Cornstarch is also an excellent substitute for rice flour if you're using it for frying. Coat your chicken, veggies, potatoes (or whatever it is that you wish to fry) in cornstarch and be prepared to experience a nice crunch when it's done cooking.

When using cornstarch to thicken a sauce, Kitchenville suggests keeping a few things in mind. With rice flour, you could add the flour directly into a liquid and it'll thicken instantly. With cornstarch, however, you need to add some water to it first and then add the cornstarch slurry to your sauce or gravy, simmer on low heat, and let it gradually thicken.

You can use a 1:1 ratio to substitute rice flour with cornstarch, but make sure to turn the cornstarch into a slurry first before you mix it into a gravy or sauce.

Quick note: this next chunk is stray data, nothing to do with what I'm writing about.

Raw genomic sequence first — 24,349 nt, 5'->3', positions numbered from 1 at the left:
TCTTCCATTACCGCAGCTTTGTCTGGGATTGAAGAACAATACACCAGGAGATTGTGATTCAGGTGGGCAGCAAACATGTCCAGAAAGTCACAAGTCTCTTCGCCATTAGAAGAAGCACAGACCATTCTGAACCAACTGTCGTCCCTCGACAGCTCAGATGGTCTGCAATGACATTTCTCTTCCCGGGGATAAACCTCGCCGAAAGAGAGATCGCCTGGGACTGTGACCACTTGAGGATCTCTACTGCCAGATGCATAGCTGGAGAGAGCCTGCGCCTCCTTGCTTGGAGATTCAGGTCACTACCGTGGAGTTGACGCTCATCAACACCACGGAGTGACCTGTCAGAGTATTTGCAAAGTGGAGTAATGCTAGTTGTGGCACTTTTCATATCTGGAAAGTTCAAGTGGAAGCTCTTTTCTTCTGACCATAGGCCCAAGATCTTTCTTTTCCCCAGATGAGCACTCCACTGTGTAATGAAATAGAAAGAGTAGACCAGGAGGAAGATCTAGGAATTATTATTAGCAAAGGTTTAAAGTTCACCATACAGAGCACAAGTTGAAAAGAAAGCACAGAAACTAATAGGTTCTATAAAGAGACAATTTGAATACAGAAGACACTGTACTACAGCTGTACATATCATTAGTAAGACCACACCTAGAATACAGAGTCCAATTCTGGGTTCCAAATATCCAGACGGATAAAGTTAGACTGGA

2. All-purpose flour

Another good rice flour substitute for thickening gravies or sauces, and one that's more likely to be stocked in your pantry at all times, is all-purpose flour. Unlike cornstarch though, all-purpose flour is generally not a gluten-free substitute — though there are gluten-free options available like this one from Bob's Red Mill. To use all-purpose flour as a thickening agent, like cornstarch, it needs to be added to a sauce or gravy in a liquid form. Make sure to add a bit of water to the flour first to turn it into a slurry and let it simmer in order to let the liquid gradually thicken.

The good thing about all-purpose flour, though, is that you can use it as an alternative to rice flour in pretty much any dish. Considering most baked goods are made using all-purpose flour, it's a no-brainer to substitute it for rice flour when baking, especially if you can get your hands on the gluten-free option. And easy enough, the swap can usually be done in a 1:1 ratio.

3. Almond flour